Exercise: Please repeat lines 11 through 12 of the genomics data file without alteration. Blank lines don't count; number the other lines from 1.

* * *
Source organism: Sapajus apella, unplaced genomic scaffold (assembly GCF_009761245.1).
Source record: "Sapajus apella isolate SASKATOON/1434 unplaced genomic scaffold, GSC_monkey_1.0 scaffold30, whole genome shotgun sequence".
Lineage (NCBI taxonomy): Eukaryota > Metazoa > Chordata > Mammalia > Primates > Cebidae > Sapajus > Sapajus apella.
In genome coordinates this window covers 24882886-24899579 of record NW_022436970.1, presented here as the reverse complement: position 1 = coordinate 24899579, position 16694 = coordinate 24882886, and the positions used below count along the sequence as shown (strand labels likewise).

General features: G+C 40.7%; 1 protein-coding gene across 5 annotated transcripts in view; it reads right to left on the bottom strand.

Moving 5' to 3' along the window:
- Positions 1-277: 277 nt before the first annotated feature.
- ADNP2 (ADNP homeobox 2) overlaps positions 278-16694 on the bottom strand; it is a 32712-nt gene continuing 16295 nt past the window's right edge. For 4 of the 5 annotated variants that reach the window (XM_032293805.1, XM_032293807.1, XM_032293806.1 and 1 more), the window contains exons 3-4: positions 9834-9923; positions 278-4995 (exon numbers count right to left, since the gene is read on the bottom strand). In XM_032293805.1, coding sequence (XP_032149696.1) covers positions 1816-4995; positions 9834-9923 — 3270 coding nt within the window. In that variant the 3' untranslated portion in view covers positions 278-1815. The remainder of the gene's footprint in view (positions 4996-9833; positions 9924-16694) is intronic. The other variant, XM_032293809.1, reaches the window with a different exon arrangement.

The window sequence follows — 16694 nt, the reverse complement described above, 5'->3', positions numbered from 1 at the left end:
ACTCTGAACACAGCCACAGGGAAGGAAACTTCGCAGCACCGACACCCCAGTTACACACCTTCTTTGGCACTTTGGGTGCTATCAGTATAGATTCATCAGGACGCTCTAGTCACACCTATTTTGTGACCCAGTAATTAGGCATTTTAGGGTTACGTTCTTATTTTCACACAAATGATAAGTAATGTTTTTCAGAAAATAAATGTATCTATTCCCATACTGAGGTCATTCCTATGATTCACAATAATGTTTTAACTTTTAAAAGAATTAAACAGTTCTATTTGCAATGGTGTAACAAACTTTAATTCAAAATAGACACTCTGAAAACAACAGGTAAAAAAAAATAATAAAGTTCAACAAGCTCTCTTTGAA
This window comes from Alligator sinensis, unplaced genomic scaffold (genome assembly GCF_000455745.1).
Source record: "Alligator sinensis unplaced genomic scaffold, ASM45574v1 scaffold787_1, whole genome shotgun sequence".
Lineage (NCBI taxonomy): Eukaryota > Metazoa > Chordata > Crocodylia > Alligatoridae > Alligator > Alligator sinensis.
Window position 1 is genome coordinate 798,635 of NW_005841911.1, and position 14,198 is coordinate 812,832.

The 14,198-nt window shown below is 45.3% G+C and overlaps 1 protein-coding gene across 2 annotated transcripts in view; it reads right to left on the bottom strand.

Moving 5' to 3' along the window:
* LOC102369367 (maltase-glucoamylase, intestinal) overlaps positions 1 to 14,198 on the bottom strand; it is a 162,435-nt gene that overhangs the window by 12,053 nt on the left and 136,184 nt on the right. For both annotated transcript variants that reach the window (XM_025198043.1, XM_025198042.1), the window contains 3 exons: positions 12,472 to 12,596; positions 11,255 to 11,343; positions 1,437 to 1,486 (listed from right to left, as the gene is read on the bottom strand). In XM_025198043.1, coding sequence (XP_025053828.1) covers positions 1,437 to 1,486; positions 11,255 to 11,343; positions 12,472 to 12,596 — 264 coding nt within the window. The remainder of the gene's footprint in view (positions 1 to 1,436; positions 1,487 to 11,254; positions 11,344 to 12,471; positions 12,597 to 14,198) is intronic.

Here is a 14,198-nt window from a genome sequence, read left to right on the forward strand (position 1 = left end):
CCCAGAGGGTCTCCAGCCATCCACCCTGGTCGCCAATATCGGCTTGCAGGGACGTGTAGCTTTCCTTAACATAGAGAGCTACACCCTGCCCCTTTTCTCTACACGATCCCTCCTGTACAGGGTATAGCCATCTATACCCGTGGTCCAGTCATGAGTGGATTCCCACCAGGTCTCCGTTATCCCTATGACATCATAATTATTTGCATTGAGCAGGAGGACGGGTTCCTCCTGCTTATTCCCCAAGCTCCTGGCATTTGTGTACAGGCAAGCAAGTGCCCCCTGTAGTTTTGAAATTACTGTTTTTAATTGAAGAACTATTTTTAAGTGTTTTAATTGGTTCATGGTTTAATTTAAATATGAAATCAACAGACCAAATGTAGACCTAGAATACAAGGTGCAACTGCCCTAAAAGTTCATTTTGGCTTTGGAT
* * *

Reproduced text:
This window comes from Alligator sinensis, unplaced genomic scaffold (genome assembly GCF_000455745.1).
Source record: "Alligator sinensis unplaced genomic scaffold, ASM45574v1 scaffold787_1, whole genome shotgun sequence".